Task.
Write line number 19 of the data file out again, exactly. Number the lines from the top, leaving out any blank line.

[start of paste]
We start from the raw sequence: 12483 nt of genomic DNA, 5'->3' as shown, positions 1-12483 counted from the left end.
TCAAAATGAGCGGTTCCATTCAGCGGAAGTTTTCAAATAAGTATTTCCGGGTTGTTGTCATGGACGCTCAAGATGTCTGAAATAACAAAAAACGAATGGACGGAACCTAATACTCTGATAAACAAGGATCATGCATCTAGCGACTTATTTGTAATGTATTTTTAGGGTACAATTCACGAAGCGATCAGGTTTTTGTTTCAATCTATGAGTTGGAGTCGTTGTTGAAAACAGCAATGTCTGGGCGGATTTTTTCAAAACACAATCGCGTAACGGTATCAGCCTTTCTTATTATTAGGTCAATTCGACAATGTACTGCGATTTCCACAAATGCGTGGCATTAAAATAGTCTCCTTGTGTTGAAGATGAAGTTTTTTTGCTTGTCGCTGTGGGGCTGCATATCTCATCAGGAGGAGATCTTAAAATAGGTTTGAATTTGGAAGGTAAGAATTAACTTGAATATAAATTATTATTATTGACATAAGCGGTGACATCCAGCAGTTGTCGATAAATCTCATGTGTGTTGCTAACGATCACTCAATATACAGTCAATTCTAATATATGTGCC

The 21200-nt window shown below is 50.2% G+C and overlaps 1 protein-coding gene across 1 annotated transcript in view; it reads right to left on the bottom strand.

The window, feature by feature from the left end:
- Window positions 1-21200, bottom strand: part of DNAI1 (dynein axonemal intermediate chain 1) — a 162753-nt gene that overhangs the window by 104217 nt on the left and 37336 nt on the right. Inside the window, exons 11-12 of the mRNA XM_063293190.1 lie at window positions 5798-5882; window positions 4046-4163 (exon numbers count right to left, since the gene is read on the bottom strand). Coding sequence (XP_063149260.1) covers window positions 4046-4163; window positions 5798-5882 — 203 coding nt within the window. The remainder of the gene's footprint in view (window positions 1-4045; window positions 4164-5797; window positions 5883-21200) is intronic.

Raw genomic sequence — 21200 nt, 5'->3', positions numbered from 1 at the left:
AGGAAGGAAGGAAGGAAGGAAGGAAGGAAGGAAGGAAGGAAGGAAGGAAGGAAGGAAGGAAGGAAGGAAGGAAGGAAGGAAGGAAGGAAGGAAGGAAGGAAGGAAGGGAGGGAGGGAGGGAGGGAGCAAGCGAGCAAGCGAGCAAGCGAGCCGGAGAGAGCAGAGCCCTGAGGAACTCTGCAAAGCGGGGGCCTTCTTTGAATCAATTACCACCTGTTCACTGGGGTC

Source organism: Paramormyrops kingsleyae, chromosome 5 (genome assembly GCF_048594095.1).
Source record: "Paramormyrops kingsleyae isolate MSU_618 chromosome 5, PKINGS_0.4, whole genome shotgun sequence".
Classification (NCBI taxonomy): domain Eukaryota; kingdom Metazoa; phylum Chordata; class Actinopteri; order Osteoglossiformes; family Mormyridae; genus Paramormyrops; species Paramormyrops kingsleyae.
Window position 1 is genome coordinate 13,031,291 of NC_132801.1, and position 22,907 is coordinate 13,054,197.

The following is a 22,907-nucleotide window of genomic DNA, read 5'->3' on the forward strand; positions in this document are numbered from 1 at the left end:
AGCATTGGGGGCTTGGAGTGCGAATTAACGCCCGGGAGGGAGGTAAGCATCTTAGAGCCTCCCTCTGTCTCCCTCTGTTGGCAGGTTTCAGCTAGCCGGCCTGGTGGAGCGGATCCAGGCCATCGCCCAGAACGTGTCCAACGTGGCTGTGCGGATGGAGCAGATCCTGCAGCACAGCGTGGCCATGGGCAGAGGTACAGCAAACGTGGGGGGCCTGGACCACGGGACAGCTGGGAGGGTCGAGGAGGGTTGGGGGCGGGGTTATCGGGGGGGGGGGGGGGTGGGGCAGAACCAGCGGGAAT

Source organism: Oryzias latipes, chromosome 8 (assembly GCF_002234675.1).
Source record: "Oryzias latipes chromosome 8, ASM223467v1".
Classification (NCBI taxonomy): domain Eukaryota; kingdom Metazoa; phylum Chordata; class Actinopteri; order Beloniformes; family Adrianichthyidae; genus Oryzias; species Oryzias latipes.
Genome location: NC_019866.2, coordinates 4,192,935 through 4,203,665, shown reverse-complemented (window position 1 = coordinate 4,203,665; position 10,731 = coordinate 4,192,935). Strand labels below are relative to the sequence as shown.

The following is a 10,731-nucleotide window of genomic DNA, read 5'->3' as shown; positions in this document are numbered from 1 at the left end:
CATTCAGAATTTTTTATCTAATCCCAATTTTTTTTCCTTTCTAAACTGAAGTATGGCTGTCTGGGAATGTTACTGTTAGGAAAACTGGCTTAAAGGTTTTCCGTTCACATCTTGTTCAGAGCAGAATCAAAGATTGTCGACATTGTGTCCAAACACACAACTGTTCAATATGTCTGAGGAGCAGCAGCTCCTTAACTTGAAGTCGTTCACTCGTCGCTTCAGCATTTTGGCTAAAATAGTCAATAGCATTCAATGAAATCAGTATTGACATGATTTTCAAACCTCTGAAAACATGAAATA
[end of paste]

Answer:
CATTCAGAATTTTTTATCTAATCCCAATTTTTTTTCCTTTCTAAACTGAAGTATGGCTGTCTGGGAATGTTACTGTTAGGAAAACTGGCTTAAAGGTTTTCCGTTCACATCTTGTTCAGAGCAGAATCAAAGATTGTCGACATTGTGTCCAAACACACAACTGTTCAATATGTCTGAGGAGCAGCAGCTCCTTAACTTGAAGTCGTTCACTCGTCGCTTCAGCATTTTGGCTAAAATAGTCAATAGCATTCAATGAAATCAGTATTGACATGATTTTCAAACCTCTGAAAACATGAAATA